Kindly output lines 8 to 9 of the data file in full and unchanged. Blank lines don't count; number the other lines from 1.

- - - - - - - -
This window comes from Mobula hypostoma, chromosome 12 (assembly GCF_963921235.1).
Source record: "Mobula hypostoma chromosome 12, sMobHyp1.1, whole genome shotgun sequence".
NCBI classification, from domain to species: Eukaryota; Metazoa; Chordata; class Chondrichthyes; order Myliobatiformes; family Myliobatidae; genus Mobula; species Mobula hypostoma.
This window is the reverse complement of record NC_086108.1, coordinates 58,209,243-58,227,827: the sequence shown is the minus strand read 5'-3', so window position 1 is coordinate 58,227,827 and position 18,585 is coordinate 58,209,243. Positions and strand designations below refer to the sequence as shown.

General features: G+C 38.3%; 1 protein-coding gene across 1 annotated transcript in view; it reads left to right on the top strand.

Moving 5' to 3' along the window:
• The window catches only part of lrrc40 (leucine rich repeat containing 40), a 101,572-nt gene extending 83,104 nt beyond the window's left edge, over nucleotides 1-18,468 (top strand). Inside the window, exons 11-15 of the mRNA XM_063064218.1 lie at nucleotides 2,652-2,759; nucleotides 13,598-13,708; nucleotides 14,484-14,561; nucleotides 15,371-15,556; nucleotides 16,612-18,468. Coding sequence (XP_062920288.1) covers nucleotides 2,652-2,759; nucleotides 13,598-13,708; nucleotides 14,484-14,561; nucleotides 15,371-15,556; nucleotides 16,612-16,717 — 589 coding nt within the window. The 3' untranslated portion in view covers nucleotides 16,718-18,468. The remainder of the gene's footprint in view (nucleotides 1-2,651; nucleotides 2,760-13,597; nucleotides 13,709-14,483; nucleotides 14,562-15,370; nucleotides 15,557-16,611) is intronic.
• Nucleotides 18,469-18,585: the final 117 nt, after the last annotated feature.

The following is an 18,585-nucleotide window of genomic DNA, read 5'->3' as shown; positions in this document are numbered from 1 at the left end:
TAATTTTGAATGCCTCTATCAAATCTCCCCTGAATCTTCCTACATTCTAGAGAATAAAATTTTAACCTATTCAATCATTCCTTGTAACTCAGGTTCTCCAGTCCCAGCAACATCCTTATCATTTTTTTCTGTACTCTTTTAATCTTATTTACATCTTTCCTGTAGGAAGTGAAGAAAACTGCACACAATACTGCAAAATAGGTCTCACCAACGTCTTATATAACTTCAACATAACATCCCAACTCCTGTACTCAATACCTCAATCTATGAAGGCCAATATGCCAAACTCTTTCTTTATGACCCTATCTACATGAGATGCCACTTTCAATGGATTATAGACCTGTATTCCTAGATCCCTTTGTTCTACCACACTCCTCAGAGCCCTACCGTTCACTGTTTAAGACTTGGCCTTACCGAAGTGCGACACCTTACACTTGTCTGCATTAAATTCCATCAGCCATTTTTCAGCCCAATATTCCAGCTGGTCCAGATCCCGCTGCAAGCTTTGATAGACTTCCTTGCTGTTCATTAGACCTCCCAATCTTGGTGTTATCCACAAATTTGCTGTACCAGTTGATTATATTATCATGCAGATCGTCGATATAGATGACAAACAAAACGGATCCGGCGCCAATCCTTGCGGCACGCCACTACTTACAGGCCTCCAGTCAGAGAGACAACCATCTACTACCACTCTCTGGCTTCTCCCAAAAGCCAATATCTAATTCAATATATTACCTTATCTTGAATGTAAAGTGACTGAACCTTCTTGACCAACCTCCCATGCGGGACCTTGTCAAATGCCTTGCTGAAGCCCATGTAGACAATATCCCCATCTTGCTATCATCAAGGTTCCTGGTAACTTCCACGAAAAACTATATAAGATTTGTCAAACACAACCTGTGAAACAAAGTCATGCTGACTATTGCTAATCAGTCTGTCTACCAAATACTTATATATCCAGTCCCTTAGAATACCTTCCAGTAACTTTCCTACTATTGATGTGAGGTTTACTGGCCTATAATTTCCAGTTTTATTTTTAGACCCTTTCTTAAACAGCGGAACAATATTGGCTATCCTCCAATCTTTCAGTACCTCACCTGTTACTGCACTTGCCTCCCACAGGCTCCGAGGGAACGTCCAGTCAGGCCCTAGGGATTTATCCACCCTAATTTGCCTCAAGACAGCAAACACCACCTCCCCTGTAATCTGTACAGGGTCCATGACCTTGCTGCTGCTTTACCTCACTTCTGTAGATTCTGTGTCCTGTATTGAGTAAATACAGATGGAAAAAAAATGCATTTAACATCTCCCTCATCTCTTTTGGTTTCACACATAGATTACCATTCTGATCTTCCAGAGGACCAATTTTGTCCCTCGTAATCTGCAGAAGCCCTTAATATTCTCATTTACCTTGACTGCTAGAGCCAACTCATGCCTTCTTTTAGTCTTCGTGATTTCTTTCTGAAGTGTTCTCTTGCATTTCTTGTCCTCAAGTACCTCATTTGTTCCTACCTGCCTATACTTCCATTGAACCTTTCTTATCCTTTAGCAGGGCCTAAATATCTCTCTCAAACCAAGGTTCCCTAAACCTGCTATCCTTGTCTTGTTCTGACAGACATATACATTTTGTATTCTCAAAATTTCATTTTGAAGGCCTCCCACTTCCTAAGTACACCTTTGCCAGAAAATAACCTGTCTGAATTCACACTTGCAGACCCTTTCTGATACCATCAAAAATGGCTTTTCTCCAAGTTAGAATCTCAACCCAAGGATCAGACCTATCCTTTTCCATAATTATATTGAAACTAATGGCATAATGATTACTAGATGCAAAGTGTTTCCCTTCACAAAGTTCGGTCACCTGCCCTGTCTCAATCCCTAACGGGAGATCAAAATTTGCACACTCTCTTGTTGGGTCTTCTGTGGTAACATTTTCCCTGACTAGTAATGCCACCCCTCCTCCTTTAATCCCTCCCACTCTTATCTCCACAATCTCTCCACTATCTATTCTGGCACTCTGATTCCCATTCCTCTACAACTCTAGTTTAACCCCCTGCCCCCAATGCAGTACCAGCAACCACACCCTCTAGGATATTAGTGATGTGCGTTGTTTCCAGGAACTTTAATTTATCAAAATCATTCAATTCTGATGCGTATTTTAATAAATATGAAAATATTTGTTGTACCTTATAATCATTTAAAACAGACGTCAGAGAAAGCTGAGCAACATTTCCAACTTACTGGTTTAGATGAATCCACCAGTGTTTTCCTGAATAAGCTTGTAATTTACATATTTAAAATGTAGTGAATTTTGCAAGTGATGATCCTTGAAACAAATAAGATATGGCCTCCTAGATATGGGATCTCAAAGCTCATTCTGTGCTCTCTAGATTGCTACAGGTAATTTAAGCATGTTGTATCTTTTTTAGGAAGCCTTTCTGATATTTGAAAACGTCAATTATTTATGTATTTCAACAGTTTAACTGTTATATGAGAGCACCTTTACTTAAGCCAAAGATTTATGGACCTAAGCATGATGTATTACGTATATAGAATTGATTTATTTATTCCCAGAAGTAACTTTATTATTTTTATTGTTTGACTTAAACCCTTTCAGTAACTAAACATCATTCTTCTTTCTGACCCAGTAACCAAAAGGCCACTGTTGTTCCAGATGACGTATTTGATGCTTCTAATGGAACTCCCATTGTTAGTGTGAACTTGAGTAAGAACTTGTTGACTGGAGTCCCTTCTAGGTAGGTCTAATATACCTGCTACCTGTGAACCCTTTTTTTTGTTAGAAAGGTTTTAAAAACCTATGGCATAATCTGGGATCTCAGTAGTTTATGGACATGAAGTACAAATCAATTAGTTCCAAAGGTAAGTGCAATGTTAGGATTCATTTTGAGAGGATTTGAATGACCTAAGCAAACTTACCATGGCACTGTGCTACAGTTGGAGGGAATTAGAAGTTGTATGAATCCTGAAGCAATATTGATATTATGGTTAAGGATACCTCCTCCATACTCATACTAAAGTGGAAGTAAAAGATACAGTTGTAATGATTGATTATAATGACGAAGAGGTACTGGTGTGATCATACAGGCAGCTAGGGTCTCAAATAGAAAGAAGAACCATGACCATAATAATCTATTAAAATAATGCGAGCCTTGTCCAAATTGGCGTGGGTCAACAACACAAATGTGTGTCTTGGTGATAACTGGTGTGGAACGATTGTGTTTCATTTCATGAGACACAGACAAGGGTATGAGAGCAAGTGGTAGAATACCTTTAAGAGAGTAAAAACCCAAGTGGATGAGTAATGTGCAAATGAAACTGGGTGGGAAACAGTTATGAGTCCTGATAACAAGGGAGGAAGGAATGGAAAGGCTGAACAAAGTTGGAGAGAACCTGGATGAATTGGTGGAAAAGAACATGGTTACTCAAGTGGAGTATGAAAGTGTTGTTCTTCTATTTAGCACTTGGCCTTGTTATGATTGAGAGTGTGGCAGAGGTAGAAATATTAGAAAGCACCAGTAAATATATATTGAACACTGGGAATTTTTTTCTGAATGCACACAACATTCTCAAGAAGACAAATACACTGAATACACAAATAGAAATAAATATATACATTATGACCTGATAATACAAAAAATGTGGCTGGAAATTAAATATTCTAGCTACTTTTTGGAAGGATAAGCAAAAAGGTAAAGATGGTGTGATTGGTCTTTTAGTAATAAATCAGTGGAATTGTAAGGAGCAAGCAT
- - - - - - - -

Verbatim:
• Nucleotides 18,469-18,585: the final 117 nt, after the last annotated feature.

The following is an 18,585-nucleotide window of genomic DNA, read 5'->3' as shown; positions in this document are numbered from 1 at the left end: